Meantime is thriving in the London bar and restaurant scene, within a sector of the beer market that is commonly known as the ‘graveyard for beer brands’. Indeed, current output for the first six months of 2011 has increased 70% year on year.
The majority of that expansion is being done through what Alastair is happy to call “craft keg”. I don’t want to start that argument again, because it’s irrelevant: the sales show there’s a market, as Alastair says, for a brewer that “uses locally sourced ingredients and brews products of authenticity and provenance”, and if “craft” keg turns people away from the bland and the lowest common denominator, that’s wonderful by me.
However, it’s a fact that a terrific product will only take you so far. Alastair again:
When I started up Meantime I was happy to grow organically, with little use of conventional marketing techniques, but with a passionate and sound production-orientated philosophy that focuses on the intrinsic qualities of great beer. Nick Miller’s appointment marks a considered and considerable change in this approach. There is no point in brewing great beer if you don’t have the distribution and marketing in place to get your product and your message to the consumer.”
If you’re happy to stay a tiddler, that’s nice. Really. There’s nothing wrong with being a small artisan, should that be what you want. But does anyone who is utterly passionate about what they are doing ever want to stay small? I confess I’m more than a bit of a fanboy about Meantime, and one of the biggest reasons for that is the way Alastair’s passion about beer comes through. It’s a passion that seems to me more American than British, and indeed he says in the press release:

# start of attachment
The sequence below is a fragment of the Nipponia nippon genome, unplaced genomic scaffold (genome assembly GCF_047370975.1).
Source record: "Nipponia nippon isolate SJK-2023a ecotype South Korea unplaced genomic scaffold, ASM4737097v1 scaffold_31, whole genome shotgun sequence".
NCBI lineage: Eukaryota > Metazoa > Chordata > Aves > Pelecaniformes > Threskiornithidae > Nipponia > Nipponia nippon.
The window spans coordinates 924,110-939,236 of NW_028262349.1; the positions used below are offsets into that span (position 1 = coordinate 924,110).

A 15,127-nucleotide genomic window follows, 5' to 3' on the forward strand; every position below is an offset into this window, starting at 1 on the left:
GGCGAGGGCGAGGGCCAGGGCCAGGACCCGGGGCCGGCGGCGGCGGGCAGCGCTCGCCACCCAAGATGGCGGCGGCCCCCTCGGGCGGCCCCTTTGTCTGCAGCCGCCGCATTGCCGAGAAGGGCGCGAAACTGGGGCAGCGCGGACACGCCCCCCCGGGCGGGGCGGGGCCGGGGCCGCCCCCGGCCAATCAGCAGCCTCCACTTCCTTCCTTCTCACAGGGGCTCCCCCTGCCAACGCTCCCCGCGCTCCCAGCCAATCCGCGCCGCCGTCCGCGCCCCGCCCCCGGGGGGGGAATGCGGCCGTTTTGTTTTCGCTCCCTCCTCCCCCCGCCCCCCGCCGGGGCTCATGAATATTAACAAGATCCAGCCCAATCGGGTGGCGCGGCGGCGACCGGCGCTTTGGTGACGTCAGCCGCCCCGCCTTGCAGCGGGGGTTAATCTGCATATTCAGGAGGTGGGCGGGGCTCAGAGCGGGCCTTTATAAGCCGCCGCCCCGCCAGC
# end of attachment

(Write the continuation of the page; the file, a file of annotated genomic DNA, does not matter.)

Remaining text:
I have always [declared] the craft brewing revolution in America as my greatest influence.
What Alastair means by that, I think, in the context of the appointment of Nick Miller, is that the most successful American craft brewers have never shied from the “dark arts” of marketing and sales. It would certainly seem to me that – although the US and the UK are two countries united by a common language but divided by drinking cultures that are far more different than people generally assume them to be – bringing together a passion for great beer with a passion for great marketing, in the way that, for example, New Belgium or Dogfish Head or Stone Brewing or any one of a very large number of others in the US do, but almost no one in the UK equals, in any serious way, is still the best route forward for any British craft brewer looking to grow big enough to have a real impact. And here’s Alastair again, apparently agreeing: